No man was more foolish when he had not a pen in his hand, or more wise when he had - Samuel Johnson
INFOSEC: THE UK MINISTRY OF DEFENSE (MoD) has warned that state sponsored cyber attacks, where individuals steal information that they pass on to the press, could bring down governments.
Speaking at the Infosecurity 2013 conference in London on Wednesday, MoD head of information security Adrian Price said that the biggest cyber threat organisations should defend against is hacktivists and foreign intelligence services breaking into systems and acquiring information "of use to their cause".
"This is particularly important to protect this information because of national security implications and more importantly international relations, and if we do lose [...] sensitive military information, the impact is potentially a wholesale loss of life, which is something that we clearly wish to avoid," Price said
He added that state sponsored intelligence services and terrorist groups and, to a lesser extent, hacktivist anti-war groups trying to deface websites as a matter of routine, or trying to steal information that they happily pass on to the press, could have impacts like military operations.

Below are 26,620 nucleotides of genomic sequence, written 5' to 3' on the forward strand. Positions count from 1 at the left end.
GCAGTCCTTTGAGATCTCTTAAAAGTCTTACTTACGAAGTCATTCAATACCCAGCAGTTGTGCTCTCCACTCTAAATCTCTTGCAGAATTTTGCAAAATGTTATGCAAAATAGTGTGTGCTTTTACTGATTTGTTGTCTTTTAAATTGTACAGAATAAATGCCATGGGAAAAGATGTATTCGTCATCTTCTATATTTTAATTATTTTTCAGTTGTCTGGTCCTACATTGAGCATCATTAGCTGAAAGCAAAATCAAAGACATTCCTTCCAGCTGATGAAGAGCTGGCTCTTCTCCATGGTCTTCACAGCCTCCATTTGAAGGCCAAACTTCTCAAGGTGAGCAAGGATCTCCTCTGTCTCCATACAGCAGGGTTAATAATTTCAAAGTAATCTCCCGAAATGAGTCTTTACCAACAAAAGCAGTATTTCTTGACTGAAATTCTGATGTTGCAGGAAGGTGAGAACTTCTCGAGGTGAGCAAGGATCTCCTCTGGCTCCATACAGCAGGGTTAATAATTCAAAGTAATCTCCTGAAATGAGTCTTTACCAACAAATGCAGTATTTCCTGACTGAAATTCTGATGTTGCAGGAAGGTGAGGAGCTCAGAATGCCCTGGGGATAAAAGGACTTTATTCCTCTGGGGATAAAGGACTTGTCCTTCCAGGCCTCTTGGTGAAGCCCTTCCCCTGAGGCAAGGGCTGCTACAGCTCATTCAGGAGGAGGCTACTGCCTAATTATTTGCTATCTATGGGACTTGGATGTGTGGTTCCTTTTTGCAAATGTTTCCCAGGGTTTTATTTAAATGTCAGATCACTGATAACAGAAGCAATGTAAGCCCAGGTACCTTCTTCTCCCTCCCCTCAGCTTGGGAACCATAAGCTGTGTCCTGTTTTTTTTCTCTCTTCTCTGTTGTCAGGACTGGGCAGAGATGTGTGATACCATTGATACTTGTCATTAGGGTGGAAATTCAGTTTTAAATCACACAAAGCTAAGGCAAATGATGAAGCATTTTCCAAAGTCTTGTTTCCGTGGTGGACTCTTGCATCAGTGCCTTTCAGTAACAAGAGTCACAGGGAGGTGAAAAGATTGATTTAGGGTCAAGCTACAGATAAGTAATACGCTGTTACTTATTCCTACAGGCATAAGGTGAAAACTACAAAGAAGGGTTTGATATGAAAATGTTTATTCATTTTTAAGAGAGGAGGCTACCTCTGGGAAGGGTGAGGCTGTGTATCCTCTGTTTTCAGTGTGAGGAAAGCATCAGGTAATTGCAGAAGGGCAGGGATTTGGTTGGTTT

"The impact could potentially be damaging to the reputation of the government and depending on the information could bring about a vote of non-confidence in parliament and the fall of the government itself," he added.
Price said that cyber fraudsters that are looking to exploit businesses for financial gain are "zero profile" as far as the MoD is concerned, but that state sponsored terrorist groups are "key threat actors".
Price was part of a discussion panel when he talked about the MOD's position relative to cyber security today, joined by the legal attache for the FBI in the US embassy in London, Scott Cruse, who said cyber crime is emerging as a threat to surpass terrorism. µ
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